?Churches\' Center for Land and People
?Citizen\'s Action Coalition (IN)
?Community Alliance with Family Farmers (CA)
?Consumer Federation of America
?Creutzfeldt-Jakob Disease Foundation
?Dakota Resource Council
?Dakota Rural Action
?Family Farm Defenders
?Family Farm for the Future (MO)
?Florida Farmers, Inc
?Idaho Farmers Union
?Idaho Rural Council
?Illinois Farmers Union
?Independent Cattlemen\'s Association of Texas
?Independent Cattlemen of Nebraska
?Institute for Agriculture & Trade Policy
?Intertribal Agriculture Council
?Iowa Citizens for Community Improvement
?Iowa Farmers Union
?Kansas Cattlemen\'s Association
?Kansas Farmers Union
?Kansas National Farmers Organization
?Kit Carson County Cattlemen\'s Association (CO)
?Land Stewardship Project (MN)
?Lincoln/Elbert Co. Farmers Union (CO)
?Livestock Marketing Association
?McPherson Co. Farmers Union (KS)
?Michigan Farmers Union
?Minnesota Farmers Union
?Mississippi Livestock Market Association
?Missouri Farmers Union
?Missouri Rural Crisis Center
?Montana Cattlemen\'s Association
?Montana Farmers Union
?National Association of Counties
?National Consumers League
?National Contract Poultry Growers Association
?National Family Farm Coalition
?National Farmers Organization
?National Farmers Union
?Nebraska Farmers Union
?Nevada Committee for Full Statehood
?Nevada Live Stock Association
?New Mexico Cattle Growers\'
?North Carolina Contract Poultry Growers Association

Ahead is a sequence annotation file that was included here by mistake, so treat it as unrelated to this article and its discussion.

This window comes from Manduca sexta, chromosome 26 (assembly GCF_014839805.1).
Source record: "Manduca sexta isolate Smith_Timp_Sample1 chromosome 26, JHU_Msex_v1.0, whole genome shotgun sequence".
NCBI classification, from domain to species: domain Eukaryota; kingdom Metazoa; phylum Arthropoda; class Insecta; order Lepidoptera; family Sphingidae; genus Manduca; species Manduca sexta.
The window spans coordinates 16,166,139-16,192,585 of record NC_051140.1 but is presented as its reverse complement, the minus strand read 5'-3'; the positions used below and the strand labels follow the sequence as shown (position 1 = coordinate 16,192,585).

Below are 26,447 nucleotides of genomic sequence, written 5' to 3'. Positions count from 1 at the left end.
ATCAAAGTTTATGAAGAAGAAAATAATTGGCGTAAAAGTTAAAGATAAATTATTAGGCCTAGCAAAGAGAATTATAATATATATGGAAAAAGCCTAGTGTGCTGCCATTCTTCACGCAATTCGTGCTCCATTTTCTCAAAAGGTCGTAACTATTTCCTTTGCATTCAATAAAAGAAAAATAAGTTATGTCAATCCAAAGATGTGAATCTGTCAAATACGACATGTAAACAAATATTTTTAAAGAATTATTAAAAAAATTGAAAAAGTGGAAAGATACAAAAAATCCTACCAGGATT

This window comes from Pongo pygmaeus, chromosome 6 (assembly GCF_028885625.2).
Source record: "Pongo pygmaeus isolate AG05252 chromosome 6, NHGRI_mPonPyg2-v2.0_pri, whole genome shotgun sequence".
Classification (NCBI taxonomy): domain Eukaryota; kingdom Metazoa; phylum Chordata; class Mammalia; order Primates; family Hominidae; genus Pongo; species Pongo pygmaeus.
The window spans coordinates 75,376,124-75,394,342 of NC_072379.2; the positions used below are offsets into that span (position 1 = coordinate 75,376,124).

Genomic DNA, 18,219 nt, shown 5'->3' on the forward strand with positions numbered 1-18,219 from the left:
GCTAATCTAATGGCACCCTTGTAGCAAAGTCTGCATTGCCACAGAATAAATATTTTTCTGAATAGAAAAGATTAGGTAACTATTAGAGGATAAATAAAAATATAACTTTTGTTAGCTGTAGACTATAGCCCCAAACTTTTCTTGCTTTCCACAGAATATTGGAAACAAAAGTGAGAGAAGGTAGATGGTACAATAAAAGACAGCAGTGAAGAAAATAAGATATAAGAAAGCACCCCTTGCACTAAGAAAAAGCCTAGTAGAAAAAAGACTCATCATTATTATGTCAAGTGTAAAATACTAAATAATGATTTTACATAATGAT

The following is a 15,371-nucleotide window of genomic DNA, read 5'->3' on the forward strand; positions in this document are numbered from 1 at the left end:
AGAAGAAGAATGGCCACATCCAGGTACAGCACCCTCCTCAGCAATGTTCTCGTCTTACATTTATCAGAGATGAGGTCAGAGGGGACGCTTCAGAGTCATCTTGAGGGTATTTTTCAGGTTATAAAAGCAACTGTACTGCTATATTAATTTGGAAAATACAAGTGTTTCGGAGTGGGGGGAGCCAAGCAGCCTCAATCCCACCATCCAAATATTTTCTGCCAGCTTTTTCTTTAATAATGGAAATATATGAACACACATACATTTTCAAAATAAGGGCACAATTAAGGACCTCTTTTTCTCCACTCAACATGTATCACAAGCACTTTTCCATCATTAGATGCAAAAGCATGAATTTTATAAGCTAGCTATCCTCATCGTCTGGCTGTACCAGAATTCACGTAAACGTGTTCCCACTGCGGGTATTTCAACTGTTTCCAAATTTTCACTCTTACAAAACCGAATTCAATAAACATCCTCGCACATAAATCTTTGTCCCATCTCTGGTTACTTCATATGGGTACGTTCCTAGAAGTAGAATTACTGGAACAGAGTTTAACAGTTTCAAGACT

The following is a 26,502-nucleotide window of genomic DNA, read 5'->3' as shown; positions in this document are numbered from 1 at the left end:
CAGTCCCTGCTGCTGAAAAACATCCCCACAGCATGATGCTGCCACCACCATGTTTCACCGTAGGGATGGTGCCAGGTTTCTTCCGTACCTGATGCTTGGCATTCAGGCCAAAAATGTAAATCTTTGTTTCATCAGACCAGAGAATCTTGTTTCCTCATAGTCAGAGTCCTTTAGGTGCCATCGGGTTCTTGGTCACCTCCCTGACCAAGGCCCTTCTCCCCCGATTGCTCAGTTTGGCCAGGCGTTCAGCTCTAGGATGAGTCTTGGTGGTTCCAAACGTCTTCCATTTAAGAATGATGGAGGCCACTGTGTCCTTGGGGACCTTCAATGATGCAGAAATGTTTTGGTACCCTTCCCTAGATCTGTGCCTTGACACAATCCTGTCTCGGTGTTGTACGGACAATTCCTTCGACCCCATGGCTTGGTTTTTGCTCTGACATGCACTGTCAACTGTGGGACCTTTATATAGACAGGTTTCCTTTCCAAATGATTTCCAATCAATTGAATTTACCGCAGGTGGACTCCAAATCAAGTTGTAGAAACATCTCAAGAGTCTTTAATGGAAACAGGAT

?North Dakota Farmers Union
?Northern Plains Resource Council
?Ohio Farmers Union
?Oregon Farmers Union
?Oregon Livestock Producers Association
?Oregon Rural Action
?Organization for Competitive Markets
?Pennsylvania Farmers Union
?Powder River Basin Resource Council
?R-CALF United Stockgrowers of America
?Rocky Mountain Farmers Union
?Rural Roots (ID, Eastern WA)
?South Dakota Farmers Union
?South Dakota Livestock Auction Markets Assn.
?South Dakota Stockgrowers Association
?Southern Shrimp Alliance
?Soybean Producers of America
?Spokane Co. Cattle Producers (WA) ? ?
?Stillwater Range Association (MT)
?Texas Farmers Union
?Utah Farmers Union
?Washington Farmers Union
?Western Colorado Congress
?Western Organization of Resource Councils
?<span style=\'font-family:Verdana\'>Wisconsin Farmers Union
Hey as long as you cook your meat throughly there should be nothing to worry about.
How BSE Works
BSE is spread by contact with brain or other nervous-system tissue from an infected individual. Contact can be from eating food or food by-products that have been contaminated with nervous tissue, or from instruments that have contacted diseased nervous tissue. Once the infectious agent enters the brain, it can lie dormant for several years (even as long as 10 to 15 years). When activated, the agent kills brain cells, leaving large areas of spongy holes. Also, large clumps of abnormal prion proteins (plaques) are found in brain cells. Once the agent is activated, the disease runs its course in less than one year, and ultimately results in death. We don't know the agent that causes BSE, but we do know the following:
and from the same site...
- The agent must be small - The agent's size must be as small or smaller than a virus.
- You can't kill it by cooking or freezing - Much higher temperatures than those used in cooking or sterilizing are required to kill it.